Privilege may at the end of the day now come to mean the name you call someone who patronizes your existence and experience. We face a wide range of ills this new century. We won’t solve them by doubting each person’s work ethic if paid a living wage.
-E. C. Fiori
Beyond the great wall with Mexico, Trump spoke often of our crumbling infrastructure. Some of our reactions to the comments highlighting the disparity in America, “third world airports”. Bannon may be a despicable man, but it is hard to hate his push for a trillion dollars in infrastructure investment. Yet from what we know Trumpworks will be something akin to the Big Dig with favored contractors using public funds to make big profit. Though if Trump runs the country like his business maybe no one gets paid. I forgot to mention the real kicker, it will all be privatized. Any new road, bridge, you name it would have tolls that line the favored contractors pockets with us footing the majority of the cost with tax breaks. So we should we not pay to enrich the already wealthy?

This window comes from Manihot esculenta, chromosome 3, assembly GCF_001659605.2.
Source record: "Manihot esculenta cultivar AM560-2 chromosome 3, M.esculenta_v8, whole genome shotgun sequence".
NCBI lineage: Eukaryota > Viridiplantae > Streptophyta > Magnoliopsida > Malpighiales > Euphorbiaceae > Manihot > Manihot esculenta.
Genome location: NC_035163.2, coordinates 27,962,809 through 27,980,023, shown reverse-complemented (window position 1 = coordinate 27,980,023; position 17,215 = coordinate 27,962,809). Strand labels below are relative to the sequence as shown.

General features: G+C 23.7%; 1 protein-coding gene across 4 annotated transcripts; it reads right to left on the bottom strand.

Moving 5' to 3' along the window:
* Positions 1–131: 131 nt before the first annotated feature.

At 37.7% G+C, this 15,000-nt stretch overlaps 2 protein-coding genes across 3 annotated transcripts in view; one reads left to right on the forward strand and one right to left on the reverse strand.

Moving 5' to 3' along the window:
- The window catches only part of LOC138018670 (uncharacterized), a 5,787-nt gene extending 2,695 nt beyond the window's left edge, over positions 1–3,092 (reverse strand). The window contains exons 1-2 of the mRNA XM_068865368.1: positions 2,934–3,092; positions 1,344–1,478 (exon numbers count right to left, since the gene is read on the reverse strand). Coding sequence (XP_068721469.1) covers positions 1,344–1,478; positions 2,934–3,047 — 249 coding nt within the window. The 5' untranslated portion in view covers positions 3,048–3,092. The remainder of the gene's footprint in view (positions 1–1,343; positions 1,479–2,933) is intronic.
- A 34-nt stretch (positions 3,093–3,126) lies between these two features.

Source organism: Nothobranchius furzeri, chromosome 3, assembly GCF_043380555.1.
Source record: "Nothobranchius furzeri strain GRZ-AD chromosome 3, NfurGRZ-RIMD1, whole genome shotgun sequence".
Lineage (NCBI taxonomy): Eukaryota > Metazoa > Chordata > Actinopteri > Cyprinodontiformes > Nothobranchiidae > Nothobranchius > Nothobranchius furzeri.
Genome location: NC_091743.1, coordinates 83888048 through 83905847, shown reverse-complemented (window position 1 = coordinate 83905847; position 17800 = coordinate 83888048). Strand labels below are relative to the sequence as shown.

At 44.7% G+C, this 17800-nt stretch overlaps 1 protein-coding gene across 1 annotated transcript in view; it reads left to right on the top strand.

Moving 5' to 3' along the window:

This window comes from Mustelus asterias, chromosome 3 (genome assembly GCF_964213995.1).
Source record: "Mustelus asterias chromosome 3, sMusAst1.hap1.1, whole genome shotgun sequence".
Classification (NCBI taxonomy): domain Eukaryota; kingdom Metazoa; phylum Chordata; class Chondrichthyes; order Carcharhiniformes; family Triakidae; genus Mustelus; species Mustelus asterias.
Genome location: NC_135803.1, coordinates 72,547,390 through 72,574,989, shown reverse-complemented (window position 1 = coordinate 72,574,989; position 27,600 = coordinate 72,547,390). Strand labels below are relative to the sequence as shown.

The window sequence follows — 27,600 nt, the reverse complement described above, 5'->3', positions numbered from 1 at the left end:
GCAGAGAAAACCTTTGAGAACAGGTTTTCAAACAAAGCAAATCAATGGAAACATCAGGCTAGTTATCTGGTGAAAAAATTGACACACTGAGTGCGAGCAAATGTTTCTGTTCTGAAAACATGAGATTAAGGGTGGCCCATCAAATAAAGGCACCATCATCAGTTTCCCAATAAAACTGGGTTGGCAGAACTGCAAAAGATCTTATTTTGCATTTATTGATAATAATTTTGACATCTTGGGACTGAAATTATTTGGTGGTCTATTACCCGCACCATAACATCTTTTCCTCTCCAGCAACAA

Public works are about not just boosting wages and spending in suffering areas, but ensuring the quality of American life. Think of the interstate highway system. Now imagine paying your neighbor to use it after paying to build it yourself. Not only that but if it was a private road system, would the easy of mobility that allowed for the expansion of the American middle class? Roads are far from the only projects we need either. From leevees to water systems, public works make up a diverse range of public property. Can there ever be a fair market solution when we are limited by pipes in the ground? By granting private monopolies over needed resources, we invite profiteering. Coca Cola could ensure water was never cheaper than soda.